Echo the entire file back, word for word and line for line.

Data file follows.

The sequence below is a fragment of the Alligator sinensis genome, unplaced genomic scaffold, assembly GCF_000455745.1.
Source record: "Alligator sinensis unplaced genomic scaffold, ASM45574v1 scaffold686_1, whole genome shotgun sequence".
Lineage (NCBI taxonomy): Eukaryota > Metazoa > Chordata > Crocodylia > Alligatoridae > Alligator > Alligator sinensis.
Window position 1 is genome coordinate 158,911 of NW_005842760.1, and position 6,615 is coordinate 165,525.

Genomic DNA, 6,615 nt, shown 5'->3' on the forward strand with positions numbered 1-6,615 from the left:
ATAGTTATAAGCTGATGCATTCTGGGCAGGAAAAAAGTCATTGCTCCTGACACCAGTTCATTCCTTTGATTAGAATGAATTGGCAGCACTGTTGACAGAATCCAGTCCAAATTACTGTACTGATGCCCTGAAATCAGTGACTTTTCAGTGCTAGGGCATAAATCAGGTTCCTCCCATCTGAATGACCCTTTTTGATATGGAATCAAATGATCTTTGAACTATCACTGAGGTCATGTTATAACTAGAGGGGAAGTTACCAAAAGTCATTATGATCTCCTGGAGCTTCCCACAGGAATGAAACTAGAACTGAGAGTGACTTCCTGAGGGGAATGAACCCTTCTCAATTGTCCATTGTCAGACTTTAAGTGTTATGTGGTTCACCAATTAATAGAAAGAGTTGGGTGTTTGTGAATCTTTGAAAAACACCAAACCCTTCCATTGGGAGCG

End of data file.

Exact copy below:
The sequence below is a fragment of the Alligator sinensis genome, unplaced genomic scaffold, assembly GCF_000455745.1.
Source record: "Alligator sinensis unplaced genomic scaffold, ASM45574v1 scaffold686_1, whole genome shotgun sequence".
Lineage (NCBI taxonomy): Eukaryota > Metazoa > Chordata > Crocodylia > Alligatoridae > Alligator > Alligator sinensis.
Window position 1 is genome coordinate 158,911 of NW_005842760.1, and position 6,615 is coordinate 165,525.

Genomic DNA, 6,615 nt, shown 5'->3' on the forward strand with positions numbered 1-6,615 from the left:
ATAGTTATAAGCTGATGCATTCTGGGCAGGAAAAAAGTCATTGCTCCTGACACCAGTTCATTCCTTTGATTAGAATGAATTGGCAGCACTGTTGACAGAATCCAGTCCAAATTACTGTACTGATGCCCTGAAATCAGTGACTTTTCAGTGCTAGGGCATAAATCAGGTTCCTCCCATCTGAATGACCCTTTTTGATATGGAATCAAATGATCTTTGAACTATCACTGAGGTCATGTTATAACTAGAGGGGAAGTTACCAAAAGTCATTATGATCTCCTGGAGCTTCCCACAGGAATGAAACTAGAACTGAGAGTGACTTCCTGAGGGGAATGAACCCTTCTCAATTGTCCATTGTCAGACTTTAAGTGTTATGTGGTTCACCAATTAATAGAAAGAGTTGGGTGTTTGTGAATCTTTGAAAAACACCAAACCCTTCCATTGGGAGCG